University admissions and the prediction of degree performance

an analysis in the light of changes to the English schools' examination system

Ron Johnston, David Manley, Kelvyn Jones, Richard Harris, Anthony Hoare

Research output: Contribution to journalArticle

2 Citations (Scopus)


The United Kingdom's Department for Education has recently changed the nature of the AS-level examinations normally taken by students aspiring to enter higher education degree courses one year into their post-compulsory education. In the face of protests from universities and other institutions that this would both harm students' progression towards the A-level qualifications, on which entry to English universities is normally based, and make it difficult for universities determining which of their applicants were best placed to benefit from their degree courses, the Department conducted research which it claimed showed that degree outcome could be predicted as well from the results of GCSE examinations taken one year before AS-levels as from AS-levels themselves. This paper critiques those analyses and their conclusions showing, through a re-analysis and extended interpretation of the Department's data, that AS-levels provide a more reliable predictor of degree performance in 2011 than GCSEs and that many students who performed better at AS-level than at GCSE gained a place, and performed well, at a university with high entrance standards.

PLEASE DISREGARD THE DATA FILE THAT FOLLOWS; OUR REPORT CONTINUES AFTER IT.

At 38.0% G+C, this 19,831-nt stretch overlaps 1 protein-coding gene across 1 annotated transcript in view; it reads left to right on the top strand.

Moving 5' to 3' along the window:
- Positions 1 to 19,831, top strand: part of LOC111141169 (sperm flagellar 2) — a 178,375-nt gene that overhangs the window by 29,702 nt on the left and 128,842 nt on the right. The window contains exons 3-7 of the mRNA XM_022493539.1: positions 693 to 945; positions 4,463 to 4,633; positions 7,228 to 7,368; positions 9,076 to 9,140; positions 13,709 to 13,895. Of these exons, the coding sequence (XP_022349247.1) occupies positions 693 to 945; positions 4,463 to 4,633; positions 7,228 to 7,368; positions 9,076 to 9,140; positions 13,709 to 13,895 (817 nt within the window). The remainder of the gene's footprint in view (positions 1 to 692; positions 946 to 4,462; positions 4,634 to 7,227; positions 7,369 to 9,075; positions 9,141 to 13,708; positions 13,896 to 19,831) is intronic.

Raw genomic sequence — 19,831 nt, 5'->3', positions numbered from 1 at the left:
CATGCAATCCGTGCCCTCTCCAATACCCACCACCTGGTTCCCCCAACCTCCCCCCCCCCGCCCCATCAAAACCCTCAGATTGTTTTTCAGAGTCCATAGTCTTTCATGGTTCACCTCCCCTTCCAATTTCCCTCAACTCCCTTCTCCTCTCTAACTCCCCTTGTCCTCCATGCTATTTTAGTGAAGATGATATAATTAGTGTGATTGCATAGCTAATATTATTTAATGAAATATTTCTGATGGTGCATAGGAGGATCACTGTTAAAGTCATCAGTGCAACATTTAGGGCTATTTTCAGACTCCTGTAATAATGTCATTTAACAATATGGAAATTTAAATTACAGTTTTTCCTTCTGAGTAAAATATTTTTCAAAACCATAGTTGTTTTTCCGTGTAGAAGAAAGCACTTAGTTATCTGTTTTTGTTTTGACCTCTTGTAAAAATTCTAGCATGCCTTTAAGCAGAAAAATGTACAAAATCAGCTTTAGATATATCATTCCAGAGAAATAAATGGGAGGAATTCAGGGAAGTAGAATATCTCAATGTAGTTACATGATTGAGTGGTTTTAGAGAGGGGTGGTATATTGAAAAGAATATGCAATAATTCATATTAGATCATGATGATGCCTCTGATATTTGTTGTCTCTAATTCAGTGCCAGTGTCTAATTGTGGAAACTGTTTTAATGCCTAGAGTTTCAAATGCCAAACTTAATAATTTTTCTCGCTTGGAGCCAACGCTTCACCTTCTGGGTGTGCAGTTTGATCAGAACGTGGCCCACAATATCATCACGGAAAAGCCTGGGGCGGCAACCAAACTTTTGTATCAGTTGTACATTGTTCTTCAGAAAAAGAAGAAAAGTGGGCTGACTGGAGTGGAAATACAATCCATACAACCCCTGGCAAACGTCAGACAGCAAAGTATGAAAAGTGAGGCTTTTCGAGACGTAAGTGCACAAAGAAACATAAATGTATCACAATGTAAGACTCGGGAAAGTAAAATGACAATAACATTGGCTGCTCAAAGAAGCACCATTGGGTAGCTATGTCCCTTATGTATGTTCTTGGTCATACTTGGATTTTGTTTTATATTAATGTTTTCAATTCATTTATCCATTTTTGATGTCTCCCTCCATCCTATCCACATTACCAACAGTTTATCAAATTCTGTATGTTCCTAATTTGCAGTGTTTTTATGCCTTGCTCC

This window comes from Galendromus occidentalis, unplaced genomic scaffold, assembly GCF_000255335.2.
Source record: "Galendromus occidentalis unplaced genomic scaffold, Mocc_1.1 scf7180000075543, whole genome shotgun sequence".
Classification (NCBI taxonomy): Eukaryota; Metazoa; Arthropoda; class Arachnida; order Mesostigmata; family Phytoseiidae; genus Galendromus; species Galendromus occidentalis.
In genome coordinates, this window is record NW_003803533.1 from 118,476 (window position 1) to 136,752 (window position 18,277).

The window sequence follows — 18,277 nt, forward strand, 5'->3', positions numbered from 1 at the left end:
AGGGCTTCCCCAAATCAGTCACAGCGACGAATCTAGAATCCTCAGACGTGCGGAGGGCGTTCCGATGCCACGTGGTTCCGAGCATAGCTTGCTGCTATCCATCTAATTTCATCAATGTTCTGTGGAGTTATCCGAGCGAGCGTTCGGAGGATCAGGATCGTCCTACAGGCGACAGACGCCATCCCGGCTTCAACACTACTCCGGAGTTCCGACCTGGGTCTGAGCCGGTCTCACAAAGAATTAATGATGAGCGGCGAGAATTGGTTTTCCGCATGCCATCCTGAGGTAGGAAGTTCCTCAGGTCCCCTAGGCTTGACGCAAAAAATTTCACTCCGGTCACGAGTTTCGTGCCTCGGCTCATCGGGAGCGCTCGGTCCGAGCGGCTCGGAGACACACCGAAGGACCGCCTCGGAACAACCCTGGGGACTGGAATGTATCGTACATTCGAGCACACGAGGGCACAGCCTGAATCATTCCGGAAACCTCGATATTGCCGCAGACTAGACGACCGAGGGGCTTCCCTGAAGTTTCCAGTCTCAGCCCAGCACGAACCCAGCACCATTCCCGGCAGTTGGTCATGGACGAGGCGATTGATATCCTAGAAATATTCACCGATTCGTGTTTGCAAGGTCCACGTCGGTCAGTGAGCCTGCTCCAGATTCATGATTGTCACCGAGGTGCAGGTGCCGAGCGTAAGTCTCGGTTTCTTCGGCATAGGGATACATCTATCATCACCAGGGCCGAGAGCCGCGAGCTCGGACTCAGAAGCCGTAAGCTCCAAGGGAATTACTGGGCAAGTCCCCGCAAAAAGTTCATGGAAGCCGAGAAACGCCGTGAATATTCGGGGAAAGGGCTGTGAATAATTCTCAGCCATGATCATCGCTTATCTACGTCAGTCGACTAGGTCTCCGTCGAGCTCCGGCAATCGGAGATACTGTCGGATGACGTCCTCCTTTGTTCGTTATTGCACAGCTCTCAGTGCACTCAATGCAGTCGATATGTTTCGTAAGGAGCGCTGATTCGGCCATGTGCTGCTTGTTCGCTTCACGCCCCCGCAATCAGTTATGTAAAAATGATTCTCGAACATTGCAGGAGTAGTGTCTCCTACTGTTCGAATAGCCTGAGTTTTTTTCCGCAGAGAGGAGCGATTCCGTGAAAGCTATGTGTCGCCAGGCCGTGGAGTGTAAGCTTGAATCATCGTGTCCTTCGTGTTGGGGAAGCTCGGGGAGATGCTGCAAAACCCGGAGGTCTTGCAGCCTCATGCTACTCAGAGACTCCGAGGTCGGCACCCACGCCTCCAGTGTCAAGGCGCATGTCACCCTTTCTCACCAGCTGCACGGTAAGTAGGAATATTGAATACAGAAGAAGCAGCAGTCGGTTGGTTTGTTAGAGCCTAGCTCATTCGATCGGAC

Original languageEnglish
Pages (from-to)24-42
Number of pages19
JournalHigher Education Quarterly
Issue number1
Publication statusPublished - 1 Jan 2016
Externally publishedYes

Fingerprint Dive into the research topics of 'University admissions and the prediction of degree performance: an analysis in the light of changes to the English schools' examination system'. Together they form a unique fingerprint.

Cite this